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Published Tue, Jan 01, 2013 08:00 PM
Modified Tue, Jan 15, 2013 05:19 PM

Clayton resident keeps New Year’s resolution

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- Correspondent

New Year’s resolutions are easy make. But for most they become forgotten promises a few days later.

Clayton resident Mark Hodges is one who has kept his goal all year long.

His 2012 resolution was to challenge his fitness level by training to compete in a triathlon. It’s an accomplishment Hodges can say he successfully achieved not once, but three times.

Two years ago he took up running as a hobby while living in California. Not long after that, he learned of a friend participating in a local triathlon and a curious Hodges stopped by to check it out. He was surprised to see the sport attracted competitors of all ages and skill levels.

“It was a huge eye opener for me because there were people 80 years old doing it, some who had lost a leg and even kids participating,” he explained. “I thought I was fit and healthy because I used to run after my kids. Seeing these people made me reflect on myself.”

Triathlons are strenuous, consisting of a 300-yard swim, 15-mile bike ride and three mile run. Hodges spent two years researching the sport and learning how to properly train for competition.

“I planned it all out,” Hodges said. “I gradually built up all my fitness and started eating healthy. Triathlon isn’t just a sport – it’s a lifestyle.”

By this year, he knew he was ready to test his skills. Using a Christmas gift from wife Karen, Hodges spent the first 16 weeks of 2012 training at a local gym for his first race. He competed in the Riverwood Golf & Athletic Club Triathlon in April.

“After that race I decided to do more and train on my own,” said Hodges. “I researched online, bought books and wrote my own training plan.”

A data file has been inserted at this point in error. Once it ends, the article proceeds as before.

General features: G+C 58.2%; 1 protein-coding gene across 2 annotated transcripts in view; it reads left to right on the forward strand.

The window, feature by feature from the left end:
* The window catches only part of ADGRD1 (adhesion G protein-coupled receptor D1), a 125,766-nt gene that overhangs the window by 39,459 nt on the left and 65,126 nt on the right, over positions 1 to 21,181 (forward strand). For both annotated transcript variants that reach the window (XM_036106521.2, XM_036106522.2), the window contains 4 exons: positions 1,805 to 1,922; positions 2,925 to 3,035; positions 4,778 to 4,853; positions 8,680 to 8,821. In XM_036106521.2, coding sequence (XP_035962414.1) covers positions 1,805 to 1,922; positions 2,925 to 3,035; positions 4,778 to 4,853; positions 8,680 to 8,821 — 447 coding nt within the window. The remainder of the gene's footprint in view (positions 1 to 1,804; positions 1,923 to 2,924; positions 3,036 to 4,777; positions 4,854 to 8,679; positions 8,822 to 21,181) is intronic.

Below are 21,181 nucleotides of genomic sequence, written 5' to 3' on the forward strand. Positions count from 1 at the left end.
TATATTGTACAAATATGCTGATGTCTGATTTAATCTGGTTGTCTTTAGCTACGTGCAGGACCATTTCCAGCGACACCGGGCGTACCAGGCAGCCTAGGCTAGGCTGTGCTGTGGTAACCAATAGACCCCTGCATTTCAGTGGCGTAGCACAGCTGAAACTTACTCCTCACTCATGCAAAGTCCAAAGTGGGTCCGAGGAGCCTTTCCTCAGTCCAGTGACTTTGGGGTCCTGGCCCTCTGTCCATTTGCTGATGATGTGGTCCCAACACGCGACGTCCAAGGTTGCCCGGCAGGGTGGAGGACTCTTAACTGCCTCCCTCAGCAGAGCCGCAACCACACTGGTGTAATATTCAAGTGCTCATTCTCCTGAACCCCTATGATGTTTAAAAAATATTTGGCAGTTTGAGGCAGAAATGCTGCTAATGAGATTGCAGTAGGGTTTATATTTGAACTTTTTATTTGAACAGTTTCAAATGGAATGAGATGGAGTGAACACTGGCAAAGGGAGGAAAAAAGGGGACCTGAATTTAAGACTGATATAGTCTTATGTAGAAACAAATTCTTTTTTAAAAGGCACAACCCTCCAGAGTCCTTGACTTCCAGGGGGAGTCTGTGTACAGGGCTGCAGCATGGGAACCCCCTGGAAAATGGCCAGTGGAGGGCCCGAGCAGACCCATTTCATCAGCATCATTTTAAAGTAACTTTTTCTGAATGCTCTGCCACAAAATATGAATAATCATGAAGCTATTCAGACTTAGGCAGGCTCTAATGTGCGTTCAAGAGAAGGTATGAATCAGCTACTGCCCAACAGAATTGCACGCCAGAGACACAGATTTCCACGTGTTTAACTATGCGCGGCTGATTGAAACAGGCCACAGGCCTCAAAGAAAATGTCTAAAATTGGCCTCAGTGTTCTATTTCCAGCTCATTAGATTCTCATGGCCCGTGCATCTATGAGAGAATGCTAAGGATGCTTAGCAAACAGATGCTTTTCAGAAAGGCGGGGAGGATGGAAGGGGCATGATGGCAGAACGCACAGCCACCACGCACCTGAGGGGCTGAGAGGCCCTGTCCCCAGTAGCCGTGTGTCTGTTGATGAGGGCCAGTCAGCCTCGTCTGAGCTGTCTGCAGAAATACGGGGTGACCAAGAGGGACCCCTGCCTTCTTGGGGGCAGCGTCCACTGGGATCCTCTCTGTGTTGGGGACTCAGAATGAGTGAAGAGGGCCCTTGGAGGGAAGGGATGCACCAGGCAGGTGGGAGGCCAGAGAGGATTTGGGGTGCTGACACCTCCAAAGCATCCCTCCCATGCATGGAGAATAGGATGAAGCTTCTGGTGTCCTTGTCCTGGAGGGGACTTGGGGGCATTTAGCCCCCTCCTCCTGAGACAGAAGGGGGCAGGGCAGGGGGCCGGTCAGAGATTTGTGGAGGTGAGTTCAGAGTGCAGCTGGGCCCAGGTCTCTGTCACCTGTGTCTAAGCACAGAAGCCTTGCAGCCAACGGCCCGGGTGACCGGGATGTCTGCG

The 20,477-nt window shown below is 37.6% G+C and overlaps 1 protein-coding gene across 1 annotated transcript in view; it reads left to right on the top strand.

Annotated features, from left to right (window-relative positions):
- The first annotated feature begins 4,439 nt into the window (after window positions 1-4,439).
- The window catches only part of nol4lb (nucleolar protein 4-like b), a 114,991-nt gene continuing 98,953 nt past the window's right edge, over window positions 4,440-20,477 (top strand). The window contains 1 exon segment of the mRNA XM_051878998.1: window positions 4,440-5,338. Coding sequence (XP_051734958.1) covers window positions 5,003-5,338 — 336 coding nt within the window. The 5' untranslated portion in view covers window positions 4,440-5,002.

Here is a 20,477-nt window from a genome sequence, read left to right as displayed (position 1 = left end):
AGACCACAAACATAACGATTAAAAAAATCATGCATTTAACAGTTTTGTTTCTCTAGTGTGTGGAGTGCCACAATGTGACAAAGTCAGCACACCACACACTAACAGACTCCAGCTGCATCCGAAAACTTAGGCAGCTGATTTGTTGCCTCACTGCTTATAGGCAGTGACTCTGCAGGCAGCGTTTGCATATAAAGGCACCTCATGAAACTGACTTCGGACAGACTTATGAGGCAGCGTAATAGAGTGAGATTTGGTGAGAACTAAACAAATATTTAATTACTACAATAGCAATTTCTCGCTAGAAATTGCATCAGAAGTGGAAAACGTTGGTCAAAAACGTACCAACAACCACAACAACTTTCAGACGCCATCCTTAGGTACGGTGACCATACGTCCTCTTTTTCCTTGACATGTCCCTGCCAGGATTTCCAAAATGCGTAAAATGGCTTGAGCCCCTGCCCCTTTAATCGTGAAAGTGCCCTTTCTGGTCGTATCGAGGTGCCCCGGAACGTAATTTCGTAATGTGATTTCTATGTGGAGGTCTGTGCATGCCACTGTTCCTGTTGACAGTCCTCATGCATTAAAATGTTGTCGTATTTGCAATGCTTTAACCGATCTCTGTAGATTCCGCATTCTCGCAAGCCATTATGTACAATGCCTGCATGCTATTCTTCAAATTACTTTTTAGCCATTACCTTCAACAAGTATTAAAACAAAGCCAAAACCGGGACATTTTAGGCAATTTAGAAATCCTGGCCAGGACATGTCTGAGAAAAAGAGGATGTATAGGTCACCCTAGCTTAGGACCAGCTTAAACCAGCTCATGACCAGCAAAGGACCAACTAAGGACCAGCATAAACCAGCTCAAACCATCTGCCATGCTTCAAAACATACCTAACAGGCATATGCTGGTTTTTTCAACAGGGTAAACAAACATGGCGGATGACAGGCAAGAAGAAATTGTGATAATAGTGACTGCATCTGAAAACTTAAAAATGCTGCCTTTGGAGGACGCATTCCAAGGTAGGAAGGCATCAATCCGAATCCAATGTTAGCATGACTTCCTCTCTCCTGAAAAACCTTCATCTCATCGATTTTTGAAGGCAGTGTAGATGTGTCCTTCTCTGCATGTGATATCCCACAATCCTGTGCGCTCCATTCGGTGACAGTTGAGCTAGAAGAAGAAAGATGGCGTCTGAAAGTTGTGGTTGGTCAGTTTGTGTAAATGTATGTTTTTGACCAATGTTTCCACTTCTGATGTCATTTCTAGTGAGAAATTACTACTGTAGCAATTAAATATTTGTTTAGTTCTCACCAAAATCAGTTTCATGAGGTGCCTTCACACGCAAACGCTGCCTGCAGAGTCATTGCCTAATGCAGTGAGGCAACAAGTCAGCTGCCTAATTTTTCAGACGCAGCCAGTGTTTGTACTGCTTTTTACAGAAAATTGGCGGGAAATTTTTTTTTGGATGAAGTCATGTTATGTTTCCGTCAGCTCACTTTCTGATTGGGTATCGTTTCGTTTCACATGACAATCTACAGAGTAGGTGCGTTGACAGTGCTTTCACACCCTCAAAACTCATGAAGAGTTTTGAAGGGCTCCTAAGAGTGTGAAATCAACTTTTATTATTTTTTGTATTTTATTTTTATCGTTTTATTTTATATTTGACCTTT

Since then, Hodges has completed Smithfield’s 3 Little Pigs Triathlon and the Lake Royale race near Louisburg. He said maintaining a four day a week training schedule, full-time job and family responsibilities is no easy task.

“Because I am conscious of the family and work, typically I will go training at 5:30 a.m.,” Hodges said. “I have early mornings or very late nights. My family has been very supportive and also participates in my training.”

His wife and daughter Chloe, 13, run with him while younger daughter, Libby, 9, joins her father in the pool. On race days, they all show up to lend their support.

“We get up early to go out and cheer for Mark,” said Karen Hodges. “The kids make signs that say ‘Go, Daddy, Go.’ I think it’s an amazing achievement for someone who three years ago couldn’t even run a mile. It’s phenomenal and we’re all really proud of him.”

Mark Hodges said 2013 will bring a new resolution to focus on - increasing his race distance to the Olympic category. In triathlon’s, that equates to a 1.5 km swim, 56-mile bike ride and 13.1-mile run.

“What I like most about triathlons is that there’s a real sense of community to it,” said Hodges. “You set personal goals for yourself. I’ve improved my achievements but not necessarily my times. I’m happy to race myself.”

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